GUM SHIELD FOR TOOTH GRINDING
FOR DR.ROZE BIOHEALTH CLINICS | 09.12.2022
Mouth guards for teeth grinding are retainer-like soft or hard plastic pieces that cover either the top or bottom set of teeth. Nightguards are popular treatments for sleep bruxism. Nightguards cushion your teeth from the force of clenching and prevent the teeth from grinding together, preventing headaches, damaged teeth, and inflamed gums.
1/- When do you need a mouth guard for teeth grinding?
- You Chip a Tooth
Not only will a chipped tooth require dental care for repair, but it can also be a sign that your teeth grinding has become more serious. As you touch your teeth together and grind back and forth, you can put alot of pressure on the enamel — in your sleep, no less — that you could actually damage your teeth. This can be expensive to fix and can even lead to cavities, so it’s best to talk to your dentist about a mouth guard before you chip more teeth.
- You Have Chronic Grinding
Some people grind periodically because of temporary issues, such as stress at work. If your bruxism is chronic, meaning you grind most nights, it’s probably best to see your dentist about a mouth guard for teeth grinding. While it won’t stop the actual clenching of your jaw, a mouth guard can minimize the negative effects on your teeth if you’re grinding every night.
- You Wake Up with a Headache
Do you feel as though you have a raging headache every morning? It could be the result of nightly grinding. A mouth guard won’t stop you from grinding altogether, but it may help. Talk to your dentist about what options are available to you. Relaxation exercises might help you wind down at night so that you’ll be less likely to grind. Your dentist can suggest other ways to minimize teeth grinding.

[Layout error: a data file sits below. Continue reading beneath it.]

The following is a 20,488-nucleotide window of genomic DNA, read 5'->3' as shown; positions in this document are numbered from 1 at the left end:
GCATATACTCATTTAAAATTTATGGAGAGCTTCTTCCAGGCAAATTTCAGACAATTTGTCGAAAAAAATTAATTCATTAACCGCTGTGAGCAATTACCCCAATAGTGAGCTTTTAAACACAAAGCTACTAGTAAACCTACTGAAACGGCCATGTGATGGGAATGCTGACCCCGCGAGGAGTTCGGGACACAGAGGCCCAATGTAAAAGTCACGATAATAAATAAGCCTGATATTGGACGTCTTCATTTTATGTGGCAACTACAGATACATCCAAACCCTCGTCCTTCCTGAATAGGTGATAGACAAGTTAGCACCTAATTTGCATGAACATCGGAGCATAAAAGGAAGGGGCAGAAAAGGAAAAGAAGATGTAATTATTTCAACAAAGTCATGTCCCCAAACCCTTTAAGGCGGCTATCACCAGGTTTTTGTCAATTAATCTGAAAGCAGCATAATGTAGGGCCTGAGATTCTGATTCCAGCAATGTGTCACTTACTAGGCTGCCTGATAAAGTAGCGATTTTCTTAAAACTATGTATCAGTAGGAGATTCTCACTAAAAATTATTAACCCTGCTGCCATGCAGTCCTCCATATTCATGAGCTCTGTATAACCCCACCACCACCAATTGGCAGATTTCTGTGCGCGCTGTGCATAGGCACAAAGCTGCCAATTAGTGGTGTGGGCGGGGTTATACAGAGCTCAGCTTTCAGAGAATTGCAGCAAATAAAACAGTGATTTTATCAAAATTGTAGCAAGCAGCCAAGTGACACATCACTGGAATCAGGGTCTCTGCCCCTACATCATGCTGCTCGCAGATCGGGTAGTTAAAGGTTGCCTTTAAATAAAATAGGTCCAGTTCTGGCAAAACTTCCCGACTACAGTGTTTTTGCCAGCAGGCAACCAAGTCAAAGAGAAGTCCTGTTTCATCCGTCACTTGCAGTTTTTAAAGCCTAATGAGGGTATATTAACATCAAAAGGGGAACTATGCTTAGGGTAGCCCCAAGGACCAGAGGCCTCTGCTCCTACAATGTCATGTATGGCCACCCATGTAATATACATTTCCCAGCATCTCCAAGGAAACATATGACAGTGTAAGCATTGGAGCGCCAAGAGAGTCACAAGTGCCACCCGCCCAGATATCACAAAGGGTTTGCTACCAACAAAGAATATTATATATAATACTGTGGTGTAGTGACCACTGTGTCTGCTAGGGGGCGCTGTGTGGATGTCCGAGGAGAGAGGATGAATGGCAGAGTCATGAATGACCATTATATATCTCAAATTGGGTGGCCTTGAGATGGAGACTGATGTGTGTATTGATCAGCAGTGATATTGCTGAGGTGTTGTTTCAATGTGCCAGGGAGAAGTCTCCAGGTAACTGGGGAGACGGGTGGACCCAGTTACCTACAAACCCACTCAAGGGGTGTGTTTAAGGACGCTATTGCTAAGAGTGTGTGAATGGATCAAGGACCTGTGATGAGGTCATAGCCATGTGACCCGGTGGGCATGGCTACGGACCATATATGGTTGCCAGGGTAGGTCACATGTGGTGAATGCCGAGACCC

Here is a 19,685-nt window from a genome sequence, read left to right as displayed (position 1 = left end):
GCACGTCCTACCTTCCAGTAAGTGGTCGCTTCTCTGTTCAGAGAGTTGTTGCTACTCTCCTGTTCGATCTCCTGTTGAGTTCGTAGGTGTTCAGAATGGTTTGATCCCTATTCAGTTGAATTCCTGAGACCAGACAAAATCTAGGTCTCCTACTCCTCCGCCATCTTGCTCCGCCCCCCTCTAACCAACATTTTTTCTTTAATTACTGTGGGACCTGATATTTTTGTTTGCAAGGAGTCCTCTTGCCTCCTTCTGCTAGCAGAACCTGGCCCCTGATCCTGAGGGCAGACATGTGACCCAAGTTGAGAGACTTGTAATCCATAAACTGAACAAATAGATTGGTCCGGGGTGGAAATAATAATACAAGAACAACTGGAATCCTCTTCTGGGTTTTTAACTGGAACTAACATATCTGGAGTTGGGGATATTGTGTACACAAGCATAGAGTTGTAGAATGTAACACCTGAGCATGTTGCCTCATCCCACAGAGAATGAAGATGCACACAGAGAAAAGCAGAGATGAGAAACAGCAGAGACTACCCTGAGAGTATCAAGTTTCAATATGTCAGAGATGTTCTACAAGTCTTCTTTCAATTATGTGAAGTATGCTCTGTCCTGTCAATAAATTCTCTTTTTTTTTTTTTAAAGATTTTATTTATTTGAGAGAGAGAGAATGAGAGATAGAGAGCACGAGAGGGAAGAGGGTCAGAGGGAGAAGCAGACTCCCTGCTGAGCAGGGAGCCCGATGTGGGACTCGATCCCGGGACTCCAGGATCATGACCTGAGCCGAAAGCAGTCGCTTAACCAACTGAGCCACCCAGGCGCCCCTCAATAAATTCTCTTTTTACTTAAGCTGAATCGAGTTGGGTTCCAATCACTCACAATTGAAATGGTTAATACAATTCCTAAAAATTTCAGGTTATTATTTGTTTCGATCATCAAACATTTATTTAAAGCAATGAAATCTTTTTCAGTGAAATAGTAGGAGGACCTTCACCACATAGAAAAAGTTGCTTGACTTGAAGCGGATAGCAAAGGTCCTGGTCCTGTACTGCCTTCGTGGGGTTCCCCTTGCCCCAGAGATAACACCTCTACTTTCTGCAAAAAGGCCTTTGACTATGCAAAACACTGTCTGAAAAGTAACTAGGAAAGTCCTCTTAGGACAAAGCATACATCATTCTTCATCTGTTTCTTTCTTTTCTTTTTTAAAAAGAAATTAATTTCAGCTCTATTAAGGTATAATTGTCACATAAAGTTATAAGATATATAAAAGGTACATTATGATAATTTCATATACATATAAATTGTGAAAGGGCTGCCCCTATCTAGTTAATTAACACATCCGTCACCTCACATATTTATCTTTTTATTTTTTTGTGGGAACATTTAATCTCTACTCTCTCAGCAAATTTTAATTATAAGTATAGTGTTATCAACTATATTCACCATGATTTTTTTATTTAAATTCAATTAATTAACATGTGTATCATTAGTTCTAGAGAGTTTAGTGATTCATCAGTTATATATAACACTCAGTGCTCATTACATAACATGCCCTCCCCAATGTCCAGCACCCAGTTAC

- You Have Temporomandibular Joint Disorder
Temporomandibular joint disorder (TMJD) occurs when the muscles around the jaw become inflamed, which sometimes happens as the result of clenching the teeth together and grinding against the teeth. If your dentist diagnoses you with this disorder, ask about a mouth guard. A mouth guard will prevent your teeth from clenching and grinding, thus reducing some of the pain associated with TMJD.
- You Take Antidepressants
If you regularly take antidepressants, talk to your dentist about a mouth guard. A study published in a 2012 issue of Clinics found that paroxetine, the main ingredient in some antidepressants, can cause nighttime teeth grinding. If you take certain medicines, such as Paxil, you may need to protect your teeth against those side effects. You can also talk to your doctor about adjusting your dosage or switching to another antidepressant if grinding becomes a problem.
2/- What types of mouth guards do I need?
There are three types of mouth guards:
- Stock mouth protectors are preformed and come ready to wear. They are inexpensive and can be bought at most sporting good stores and department stores. However, little can be done to adjust their fit, they are bulky, make breathing and talking difficult, and they provide little or no protection. Dentists do not recommend their use.